Without Prejudice - latest Issue
Volume 17, Issue 1, 2017
Source: Without Prejudice 17, pp 4 –4 (2017)More Less
According to the Chinese, 2017 is the year of the Rooster. Unfortunately, according to those who predict what is on the menu, while there may be positives to the year of the Rooster, it will also provide “conflicts, controversy and plenty of debate”. Does that sound a little like “same old, same old” to South Africans? If so, that is unfortunate but so far, even though the Chinese New Year only begins on the 28th January, it is pretty accurate. Contrary to tradition, the ANC seem to be going public with what may well prove to be a vicious leadership contest despite the “call” for everyone to maintain tradition. Given that the president appears to have made his choice known, it is unlikely to be a call given too much heed. And Deputy President, Cyril Ramaphosa, has already said it is likely that changes to the way the ANC decides it leaders will be discussed in June.
Source: Without Prejudice 17, pp 9 –10 (2017)More Less
“This appears to have been the first time in South Africa where the question of the admissibility of evidence rejected as inadmissible in the preceding criminal trial was raised in a subsequent civil trial such that the court hearing the civil matter would have to consider the admissibility of substantially the same evidence”: Hohne judgement.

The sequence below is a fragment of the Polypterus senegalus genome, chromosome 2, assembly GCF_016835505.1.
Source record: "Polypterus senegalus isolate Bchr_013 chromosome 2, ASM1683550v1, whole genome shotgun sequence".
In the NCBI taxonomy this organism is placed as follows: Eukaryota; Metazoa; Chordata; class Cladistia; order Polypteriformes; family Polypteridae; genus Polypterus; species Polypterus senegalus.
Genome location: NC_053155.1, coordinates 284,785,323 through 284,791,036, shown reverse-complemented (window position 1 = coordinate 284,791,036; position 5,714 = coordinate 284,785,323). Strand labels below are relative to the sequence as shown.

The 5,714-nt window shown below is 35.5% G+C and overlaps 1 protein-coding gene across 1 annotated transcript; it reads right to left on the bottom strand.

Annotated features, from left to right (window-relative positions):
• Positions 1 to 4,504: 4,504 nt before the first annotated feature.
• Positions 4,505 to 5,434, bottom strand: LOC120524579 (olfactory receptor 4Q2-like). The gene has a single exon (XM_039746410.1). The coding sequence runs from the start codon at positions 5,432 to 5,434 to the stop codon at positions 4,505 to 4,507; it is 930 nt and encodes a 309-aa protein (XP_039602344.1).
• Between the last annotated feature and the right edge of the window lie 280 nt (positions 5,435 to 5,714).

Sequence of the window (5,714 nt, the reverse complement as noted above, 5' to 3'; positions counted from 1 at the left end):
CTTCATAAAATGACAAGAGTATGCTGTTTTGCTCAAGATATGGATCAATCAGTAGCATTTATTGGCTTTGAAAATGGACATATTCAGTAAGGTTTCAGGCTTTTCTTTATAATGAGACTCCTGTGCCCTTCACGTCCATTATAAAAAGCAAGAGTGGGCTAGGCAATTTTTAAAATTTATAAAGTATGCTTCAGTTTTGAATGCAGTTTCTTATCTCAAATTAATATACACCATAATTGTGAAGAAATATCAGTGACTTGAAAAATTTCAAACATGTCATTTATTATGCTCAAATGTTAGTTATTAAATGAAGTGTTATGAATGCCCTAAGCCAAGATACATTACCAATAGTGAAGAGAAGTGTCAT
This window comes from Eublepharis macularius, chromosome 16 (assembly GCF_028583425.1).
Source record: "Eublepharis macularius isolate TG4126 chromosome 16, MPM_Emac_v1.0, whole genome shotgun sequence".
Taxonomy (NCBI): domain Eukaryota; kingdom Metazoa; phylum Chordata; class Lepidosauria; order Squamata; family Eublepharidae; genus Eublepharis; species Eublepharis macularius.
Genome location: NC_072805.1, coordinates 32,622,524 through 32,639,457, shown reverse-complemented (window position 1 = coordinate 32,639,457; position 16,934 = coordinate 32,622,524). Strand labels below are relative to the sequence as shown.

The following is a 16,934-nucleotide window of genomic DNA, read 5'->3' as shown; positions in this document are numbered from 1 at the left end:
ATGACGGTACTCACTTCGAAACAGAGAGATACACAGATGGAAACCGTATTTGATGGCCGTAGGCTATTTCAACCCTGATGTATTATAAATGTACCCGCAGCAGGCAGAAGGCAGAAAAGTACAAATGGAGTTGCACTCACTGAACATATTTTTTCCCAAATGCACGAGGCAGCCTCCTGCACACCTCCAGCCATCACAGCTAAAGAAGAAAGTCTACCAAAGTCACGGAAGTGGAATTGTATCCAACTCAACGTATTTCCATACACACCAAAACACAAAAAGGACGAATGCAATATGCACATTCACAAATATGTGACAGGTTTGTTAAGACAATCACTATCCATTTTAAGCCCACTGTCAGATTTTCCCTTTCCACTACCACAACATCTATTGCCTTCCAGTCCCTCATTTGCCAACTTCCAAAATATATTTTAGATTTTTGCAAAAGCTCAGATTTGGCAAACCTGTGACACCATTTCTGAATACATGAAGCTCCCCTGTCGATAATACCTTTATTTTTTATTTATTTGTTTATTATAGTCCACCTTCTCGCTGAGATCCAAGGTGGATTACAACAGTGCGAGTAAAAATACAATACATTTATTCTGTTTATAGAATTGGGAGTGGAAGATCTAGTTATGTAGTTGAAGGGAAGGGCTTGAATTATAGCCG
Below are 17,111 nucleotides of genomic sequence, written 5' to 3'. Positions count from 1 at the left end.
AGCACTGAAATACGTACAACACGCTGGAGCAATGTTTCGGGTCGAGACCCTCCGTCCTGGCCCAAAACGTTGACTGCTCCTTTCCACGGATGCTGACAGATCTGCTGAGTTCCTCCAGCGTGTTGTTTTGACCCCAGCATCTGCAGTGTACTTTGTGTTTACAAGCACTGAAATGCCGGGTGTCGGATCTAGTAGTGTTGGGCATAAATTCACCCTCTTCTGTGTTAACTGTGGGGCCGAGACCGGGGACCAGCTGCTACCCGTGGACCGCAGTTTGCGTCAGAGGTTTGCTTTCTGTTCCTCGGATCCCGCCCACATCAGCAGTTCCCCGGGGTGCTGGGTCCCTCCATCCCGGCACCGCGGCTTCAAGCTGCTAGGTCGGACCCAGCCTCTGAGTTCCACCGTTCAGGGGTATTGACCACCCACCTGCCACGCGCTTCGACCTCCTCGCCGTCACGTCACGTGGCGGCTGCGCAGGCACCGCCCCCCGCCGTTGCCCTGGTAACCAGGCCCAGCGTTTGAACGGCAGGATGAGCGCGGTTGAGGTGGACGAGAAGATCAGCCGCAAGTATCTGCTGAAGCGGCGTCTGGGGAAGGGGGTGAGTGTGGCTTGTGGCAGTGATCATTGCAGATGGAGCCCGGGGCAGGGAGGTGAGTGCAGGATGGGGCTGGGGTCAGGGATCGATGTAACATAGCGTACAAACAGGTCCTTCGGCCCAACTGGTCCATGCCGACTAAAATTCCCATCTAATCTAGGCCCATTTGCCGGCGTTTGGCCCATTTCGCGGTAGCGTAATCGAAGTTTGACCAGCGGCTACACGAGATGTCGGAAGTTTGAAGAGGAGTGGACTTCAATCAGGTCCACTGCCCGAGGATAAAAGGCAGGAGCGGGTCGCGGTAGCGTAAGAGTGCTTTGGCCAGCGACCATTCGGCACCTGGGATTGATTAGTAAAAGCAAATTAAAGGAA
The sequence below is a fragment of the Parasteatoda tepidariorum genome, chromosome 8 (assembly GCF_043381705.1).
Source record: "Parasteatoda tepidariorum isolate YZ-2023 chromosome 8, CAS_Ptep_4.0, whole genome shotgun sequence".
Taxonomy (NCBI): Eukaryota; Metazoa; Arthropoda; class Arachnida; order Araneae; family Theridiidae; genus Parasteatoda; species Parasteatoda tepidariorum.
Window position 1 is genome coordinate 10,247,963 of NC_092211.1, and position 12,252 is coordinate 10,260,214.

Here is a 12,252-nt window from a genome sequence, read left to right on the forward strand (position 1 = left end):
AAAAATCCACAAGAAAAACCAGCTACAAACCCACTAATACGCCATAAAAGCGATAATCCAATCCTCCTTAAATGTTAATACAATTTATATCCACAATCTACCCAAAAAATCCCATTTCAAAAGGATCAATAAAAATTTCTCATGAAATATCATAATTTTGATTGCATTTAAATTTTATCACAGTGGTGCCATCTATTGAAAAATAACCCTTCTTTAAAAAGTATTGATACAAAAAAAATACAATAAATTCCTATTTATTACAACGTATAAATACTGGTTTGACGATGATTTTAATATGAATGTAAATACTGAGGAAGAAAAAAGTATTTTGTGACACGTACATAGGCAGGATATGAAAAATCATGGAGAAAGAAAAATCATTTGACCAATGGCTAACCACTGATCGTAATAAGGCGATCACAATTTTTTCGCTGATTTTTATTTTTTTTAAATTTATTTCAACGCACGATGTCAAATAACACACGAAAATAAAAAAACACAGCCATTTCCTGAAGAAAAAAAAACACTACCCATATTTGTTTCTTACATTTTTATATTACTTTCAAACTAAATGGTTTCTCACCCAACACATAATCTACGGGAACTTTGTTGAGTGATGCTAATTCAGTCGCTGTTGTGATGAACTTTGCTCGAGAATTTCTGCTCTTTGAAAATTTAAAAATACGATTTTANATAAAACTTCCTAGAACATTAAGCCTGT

Author Andrea OppermanSource: Without Prejudice 17, pp 11 –12 (2017)More Less
The notion of a bona fide contract is all but meaningless without further inspection into its content and the consequences of its application, yet it is a notion, vague and without such explanation, that pervades much of our contract law. Are parties bound only by the terms of the contract, or are they subject, beyond this, to the overarching duty to act in good faith? Is the good faith doctrine a get-out-of-jail-free card when it comes to escaping the iron teeth of an otherwise valid contract? Does it serve as a free pass for parties who wish to enforce otherwise unenforceable provisions?
Author Justine KrigeSource: Without Prejudice 17, pp 16 –17 (2017)More Less
The draft Industry Code for the Franchise Industry (Code) was published for public comment on 29 January 2016. It provides the proposed framework for an ambitious dispute resolution mechanism for franchisees and franchisors and includes the establishment of a “Franchise Industry Ombud”.
Source: Without Prejudice 17, pp 18 –19 (2017)More Less